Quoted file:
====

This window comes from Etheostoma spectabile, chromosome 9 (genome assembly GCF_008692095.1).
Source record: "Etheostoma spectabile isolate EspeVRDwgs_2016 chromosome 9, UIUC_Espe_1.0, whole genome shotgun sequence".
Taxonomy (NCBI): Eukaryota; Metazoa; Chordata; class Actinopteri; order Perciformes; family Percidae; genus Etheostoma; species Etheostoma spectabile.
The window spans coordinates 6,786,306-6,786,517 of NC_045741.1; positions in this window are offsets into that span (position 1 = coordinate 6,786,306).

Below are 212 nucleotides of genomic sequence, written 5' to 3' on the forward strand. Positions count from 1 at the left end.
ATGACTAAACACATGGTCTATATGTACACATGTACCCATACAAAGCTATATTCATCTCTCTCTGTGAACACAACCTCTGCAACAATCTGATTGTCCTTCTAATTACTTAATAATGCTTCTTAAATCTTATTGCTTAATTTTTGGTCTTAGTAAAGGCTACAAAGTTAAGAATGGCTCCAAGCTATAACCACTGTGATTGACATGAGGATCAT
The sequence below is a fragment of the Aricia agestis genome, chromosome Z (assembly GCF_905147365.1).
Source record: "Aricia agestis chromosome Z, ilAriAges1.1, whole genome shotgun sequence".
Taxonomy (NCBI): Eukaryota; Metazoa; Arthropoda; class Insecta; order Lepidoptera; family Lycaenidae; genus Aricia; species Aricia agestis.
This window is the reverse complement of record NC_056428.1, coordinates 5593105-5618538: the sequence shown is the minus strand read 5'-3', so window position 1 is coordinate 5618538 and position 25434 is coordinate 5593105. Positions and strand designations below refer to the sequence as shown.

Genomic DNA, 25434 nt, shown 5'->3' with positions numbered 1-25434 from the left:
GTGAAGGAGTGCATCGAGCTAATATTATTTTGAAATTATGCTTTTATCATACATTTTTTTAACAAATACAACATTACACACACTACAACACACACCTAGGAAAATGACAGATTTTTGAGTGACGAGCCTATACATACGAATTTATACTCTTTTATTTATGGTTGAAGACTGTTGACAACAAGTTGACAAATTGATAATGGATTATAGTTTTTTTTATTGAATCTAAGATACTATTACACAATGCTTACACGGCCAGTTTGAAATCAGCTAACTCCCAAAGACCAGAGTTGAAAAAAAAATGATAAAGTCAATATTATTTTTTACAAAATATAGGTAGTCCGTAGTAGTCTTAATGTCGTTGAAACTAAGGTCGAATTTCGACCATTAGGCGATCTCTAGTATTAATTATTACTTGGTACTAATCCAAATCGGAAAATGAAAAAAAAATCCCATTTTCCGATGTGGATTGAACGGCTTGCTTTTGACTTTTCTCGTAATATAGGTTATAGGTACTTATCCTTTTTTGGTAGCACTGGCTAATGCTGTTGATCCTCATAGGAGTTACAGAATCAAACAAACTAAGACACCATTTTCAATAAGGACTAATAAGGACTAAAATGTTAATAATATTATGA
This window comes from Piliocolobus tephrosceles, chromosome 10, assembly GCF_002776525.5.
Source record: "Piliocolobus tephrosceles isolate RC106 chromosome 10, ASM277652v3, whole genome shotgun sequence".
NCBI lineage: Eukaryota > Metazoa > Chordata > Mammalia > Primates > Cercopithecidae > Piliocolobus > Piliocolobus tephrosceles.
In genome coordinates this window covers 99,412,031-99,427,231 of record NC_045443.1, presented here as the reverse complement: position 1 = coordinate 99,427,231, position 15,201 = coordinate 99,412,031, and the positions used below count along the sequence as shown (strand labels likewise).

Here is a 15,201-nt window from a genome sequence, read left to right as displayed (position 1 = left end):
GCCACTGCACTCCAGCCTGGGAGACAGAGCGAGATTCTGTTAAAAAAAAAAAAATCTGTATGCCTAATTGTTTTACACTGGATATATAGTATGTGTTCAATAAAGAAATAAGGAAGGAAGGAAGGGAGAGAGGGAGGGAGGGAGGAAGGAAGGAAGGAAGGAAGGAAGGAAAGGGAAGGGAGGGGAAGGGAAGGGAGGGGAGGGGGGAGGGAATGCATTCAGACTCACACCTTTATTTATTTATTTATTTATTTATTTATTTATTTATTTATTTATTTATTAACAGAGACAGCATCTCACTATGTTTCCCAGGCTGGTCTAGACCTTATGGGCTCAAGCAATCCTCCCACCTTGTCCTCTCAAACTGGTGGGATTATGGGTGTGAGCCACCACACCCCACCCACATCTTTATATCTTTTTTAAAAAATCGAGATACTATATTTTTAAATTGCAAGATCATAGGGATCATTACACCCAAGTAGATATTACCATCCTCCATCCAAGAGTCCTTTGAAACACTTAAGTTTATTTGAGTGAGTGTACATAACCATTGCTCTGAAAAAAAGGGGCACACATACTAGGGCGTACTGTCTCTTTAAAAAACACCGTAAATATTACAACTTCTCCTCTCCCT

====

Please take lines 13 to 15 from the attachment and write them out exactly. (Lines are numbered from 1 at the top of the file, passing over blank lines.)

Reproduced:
This window comes from Piliocolobus tephrosceles, chromosome 10, assembly GCF_002776525.5.
Source record: "Piliocolobus tephrosceles isolate RC106 chromosome 10, ASM277652v3, whole genome shotgun sequence".
NCBI lineage: Eukaryota > Metazoa > Chordata > Mammalia > Primates > Cercopithecidae > Piliocolobus > Piliocolobus tephrosceles.